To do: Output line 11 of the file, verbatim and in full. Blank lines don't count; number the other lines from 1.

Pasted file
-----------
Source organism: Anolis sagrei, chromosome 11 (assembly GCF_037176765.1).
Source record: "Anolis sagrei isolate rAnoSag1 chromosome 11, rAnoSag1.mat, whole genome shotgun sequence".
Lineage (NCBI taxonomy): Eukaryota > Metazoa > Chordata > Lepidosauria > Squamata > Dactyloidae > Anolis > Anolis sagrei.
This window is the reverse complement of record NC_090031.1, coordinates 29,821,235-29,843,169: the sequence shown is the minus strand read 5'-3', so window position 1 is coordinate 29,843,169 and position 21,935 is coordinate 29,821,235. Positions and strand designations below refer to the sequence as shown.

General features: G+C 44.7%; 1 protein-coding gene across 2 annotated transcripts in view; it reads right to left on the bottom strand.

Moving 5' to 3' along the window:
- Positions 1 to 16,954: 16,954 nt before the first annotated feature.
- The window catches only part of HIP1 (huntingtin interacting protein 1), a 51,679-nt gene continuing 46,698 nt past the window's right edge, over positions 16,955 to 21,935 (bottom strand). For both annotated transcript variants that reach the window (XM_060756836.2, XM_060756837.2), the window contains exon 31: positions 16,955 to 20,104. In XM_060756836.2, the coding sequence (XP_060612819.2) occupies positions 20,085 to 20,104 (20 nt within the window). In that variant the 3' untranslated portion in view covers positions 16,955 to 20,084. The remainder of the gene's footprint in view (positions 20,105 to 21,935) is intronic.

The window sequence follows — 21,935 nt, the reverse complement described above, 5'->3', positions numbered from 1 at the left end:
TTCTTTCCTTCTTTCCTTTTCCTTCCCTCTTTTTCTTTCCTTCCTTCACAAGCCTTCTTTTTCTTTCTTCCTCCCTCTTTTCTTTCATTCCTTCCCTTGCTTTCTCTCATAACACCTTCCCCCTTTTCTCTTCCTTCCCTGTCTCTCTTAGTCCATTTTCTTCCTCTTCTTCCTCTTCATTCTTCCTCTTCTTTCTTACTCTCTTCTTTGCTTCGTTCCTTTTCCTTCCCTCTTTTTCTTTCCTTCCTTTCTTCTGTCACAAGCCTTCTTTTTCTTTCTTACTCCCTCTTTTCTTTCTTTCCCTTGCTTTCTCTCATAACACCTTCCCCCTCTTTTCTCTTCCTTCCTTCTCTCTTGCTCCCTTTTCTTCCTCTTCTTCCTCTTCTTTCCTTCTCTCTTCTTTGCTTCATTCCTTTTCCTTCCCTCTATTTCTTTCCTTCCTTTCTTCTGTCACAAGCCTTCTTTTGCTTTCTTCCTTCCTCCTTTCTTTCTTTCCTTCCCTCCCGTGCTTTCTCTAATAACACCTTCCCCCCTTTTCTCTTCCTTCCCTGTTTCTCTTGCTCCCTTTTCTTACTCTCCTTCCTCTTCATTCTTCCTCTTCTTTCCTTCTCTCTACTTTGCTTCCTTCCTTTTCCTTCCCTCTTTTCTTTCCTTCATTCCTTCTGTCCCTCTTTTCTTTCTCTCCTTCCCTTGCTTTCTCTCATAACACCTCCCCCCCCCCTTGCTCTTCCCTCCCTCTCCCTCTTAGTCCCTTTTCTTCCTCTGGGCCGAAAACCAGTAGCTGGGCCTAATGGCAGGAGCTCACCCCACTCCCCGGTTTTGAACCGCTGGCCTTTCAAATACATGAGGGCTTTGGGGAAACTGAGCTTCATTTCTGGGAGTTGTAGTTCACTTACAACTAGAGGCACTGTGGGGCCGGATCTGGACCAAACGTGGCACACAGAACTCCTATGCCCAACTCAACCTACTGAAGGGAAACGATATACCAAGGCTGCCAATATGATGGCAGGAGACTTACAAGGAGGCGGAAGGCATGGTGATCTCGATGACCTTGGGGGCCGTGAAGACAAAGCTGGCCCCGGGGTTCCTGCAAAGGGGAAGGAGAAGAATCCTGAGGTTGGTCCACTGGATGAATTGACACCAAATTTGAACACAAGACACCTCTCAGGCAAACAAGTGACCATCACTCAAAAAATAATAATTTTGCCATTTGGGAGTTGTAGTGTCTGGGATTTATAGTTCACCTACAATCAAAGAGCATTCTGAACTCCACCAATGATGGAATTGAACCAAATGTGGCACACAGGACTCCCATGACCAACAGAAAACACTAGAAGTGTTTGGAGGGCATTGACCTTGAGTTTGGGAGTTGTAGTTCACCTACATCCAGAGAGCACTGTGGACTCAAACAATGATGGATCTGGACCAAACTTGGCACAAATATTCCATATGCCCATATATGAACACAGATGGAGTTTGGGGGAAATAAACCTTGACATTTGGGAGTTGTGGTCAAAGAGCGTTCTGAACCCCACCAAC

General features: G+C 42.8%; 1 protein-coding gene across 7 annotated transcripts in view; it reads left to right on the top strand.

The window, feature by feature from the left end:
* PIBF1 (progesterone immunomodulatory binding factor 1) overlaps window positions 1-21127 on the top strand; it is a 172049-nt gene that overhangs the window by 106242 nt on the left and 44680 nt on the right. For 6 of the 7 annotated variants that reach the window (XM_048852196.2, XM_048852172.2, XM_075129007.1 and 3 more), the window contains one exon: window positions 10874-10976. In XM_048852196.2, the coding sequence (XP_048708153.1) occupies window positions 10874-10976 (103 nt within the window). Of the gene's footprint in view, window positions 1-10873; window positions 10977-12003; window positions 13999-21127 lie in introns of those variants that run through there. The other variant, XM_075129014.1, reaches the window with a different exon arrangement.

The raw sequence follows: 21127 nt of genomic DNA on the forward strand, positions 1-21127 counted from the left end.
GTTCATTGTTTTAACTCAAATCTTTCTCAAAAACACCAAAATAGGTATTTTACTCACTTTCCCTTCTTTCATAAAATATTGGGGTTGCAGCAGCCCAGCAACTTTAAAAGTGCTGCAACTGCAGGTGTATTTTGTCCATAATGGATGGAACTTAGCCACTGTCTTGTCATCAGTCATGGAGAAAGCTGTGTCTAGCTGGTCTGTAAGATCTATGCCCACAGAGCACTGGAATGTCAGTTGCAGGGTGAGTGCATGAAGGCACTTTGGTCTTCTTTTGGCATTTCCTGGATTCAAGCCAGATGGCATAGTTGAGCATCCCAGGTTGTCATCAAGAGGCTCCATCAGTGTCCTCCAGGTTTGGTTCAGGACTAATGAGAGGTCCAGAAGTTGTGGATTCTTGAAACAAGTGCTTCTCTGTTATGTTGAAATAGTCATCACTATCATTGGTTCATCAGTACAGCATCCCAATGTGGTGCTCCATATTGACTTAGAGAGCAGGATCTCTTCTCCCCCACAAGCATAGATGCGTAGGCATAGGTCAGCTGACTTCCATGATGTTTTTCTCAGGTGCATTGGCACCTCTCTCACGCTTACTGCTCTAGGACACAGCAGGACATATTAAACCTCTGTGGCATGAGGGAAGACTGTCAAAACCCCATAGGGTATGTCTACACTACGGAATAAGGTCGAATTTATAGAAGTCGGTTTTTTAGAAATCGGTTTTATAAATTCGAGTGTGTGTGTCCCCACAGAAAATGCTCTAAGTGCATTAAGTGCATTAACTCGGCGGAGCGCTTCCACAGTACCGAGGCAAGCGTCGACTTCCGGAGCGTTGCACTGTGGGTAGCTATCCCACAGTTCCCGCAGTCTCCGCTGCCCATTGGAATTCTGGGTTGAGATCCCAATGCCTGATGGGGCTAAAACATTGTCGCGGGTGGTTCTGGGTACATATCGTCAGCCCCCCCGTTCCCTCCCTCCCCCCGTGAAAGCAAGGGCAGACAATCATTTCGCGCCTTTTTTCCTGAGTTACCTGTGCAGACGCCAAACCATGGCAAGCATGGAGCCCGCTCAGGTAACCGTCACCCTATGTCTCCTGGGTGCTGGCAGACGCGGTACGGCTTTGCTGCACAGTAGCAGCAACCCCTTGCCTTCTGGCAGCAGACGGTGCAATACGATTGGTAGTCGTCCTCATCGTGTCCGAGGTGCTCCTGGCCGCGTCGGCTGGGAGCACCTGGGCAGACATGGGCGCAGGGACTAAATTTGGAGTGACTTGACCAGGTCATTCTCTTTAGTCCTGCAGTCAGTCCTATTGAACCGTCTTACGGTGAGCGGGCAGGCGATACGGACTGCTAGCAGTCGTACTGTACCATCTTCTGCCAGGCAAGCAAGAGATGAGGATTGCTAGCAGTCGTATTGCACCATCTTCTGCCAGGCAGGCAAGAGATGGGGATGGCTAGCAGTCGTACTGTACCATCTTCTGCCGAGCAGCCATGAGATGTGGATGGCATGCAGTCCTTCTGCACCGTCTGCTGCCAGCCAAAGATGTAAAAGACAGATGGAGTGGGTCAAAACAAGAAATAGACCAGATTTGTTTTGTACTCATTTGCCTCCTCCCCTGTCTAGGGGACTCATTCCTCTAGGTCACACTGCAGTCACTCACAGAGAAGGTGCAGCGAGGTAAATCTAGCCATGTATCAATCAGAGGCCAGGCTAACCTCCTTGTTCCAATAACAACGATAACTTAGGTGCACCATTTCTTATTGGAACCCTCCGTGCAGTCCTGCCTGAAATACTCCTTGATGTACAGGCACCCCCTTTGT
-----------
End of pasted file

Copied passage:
General features: G+C 42.8%; 1 protein-coding gene across 7 annotated transcripts in view; it reads left to right on the top strand.